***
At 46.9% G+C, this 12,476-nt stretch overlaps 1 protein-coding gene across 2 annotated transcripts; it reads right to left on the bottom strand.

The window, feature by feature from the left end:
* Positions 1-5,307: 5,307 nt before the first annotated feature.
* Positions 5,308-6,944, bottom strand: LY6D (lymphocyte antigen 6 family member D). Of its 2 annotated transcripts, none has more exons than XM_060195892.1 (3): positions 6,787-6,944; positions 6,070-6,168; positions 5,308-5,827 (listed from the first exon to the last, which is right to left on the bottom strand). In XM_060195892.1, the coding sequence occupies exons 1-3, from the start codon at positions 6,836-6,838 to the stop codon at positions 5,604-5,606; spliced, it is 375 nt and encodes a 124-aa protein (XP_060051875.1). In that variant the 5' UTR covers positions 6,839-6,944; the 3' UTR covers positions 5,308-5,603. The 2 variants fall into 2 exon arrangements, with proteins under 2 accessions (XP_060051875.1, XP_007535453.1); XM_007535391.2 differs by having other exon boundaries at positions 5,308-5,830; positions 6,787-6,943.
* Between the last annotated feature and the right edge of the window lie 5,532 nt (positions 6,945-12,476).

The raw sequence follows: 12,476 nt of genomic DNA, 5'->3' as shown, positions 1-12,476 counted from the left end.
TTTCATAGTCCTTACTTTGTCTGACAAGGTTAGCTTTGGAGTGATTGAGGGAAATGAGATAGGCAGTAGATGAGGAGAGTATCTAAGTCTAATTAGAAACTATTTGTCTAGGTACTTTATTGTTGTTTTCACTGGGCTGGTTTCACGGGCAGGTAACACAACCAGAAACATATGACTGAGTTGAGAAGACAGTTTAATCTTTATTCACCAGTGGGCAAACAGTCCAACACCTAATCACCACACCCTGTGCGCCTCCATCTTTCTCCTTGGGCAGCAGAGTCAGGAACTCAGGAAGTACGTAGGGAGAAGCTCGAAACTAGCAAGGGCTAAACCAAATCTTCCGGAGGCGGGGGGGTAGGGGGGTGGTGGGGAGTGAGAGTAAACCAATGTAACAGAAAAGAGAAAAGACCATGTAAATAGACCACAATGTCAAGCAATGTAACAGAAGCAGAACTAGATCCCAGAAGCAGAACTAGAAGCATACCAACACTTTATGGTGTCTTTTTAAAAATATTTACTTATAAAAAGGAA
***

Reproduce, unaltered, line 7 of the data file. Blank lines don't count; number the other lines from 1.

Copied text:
TTTCATAGTCCTTACTTTGTCTGACAAGGTTAGCTTTGGAGTGATTGAGGGAAATGAGATAGGCAGTAGATGAGGAGAGTATCTAAGTCTAATTAGAAACTATTTGTCTAGGTACTTTATTGTTGTTTTCACTGGGCTGGTTTCACGGGCAGGTAACACAACCAGAAACATATGACTGAGTTGAGAAGACAGTTTAATCTTTATTCACCAGTGGGCAAACAGTCCAACACCTAATCACCACACCCTGTGCGCCTCCATCTTTCTCCTTGGGCAGCAGAGTCAGGAACTCAGGAAGTACGTAGGGAGAAGCTCGAAACTAGCAAGGGCTAAACCAAATCTTCCGGAGGCGGGGGGGTAGGGGGGTGGTGGGGAGTGAGAGTAAACCAATGTAACAGAAAAGAGAAAAGACCATGTAAATAGACCACAATGTCAAGCAATGTAACAGAAGCAGAACTAGATCCCAGAAGCAGAACTAGAAGCATACCAACACTTTATGGTGTCTTTTTAAAAATATTTACTTATAAAAAGGAA